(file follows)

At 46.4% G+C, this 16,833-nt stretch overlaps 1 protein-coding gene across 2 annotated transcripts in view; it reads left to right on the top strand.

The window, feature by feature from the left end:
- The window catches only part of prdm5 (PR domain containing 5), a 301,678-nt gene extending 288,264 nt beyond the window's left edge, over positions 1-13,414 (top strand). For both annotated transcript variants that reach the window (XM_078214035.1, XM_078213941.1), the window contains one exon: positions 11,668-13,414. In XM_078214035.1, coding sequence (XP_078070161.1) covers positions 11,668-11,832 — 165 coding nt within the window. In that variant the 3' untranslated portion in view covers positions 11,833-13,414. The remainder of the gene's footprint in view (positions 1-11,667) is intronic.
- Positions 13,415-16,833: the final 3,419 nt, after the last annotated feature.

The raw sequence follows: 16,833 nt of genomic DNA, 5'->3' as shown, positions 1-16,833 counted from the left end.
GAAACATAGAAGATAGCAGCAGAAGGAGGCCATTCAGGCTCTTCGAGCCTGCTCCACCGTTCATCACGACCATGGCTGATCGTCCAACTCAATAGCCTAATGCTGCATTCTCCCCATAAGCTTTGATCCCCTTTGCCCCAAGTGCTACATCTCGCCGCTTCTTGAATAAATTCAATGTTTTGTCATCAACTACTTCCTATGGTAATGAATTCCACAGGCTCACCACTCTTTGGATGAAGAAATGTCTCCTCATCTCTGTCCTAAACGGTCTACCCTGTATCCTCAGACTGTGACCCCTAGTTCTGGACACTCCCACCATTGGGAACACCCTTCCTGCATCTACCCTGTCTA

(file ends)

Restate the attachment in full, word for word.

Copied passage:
At 46.4% G+C, this 16,833-nt stretch overlaps 1 protein-coding gene across 2 annotated transcripts in view; it reads left to right on the top strand.

The window, feature by feature from the left end:
- The window catches only part of prdm5 (PR domain containing 5), a 301,678-nt gene extending 288,264 nt beyond the window's left edge, over positions 1-13,414 (top strand). For both annotated transcript variants that reach the window (XM_078214035.1, XM_078213941.1), the window contains one exon: positions 11,668-13,414. In XM_078214035.1, coding sequence (XP_078070161.1) covers positions 11,668-11,832 — 165 coding nt within the window. In that variant the 3' untranslated portion in view covers positions 11,833-13,414. The remainder of the gene's footprint in view (positions 1-11,667) is intronic.
- Positions 13,415-16,833: the final 3,419 nt, after the last annotated feature.

The raw sequence follows: 16,833 nt of genomic DNA, 5'->3' as shown, positions 1-16,833 counted from the left end.
GAAACATAGAAGATAGCAGCAGAAGGAGGCCATTCAGGCTCTTCGAGCCTGCTCCACCGTTCATCACGACCATGGCTGATCGTCCAACTCAATAGCCTAATGCTGCATTCTCCCCATAAGCTTTGATCCCCTTTGCCCCAAGTGCTACATCTCGCCGCTTCTTGAATAAATTCAATGTTTTGTCATCAACTACTTCCTATGGTAATGAATTCCACAGGCTCACCACTCTTTGGATGAAGAAATGTCTCCTCATCTCTGTCCTAAACGGTCTACCCTGTATCCTCAGACTGTGACCCCTAGTTCTGGACACTCCCACCATTGGGAACACCCTTCCTGCATCTACCCTGTCTA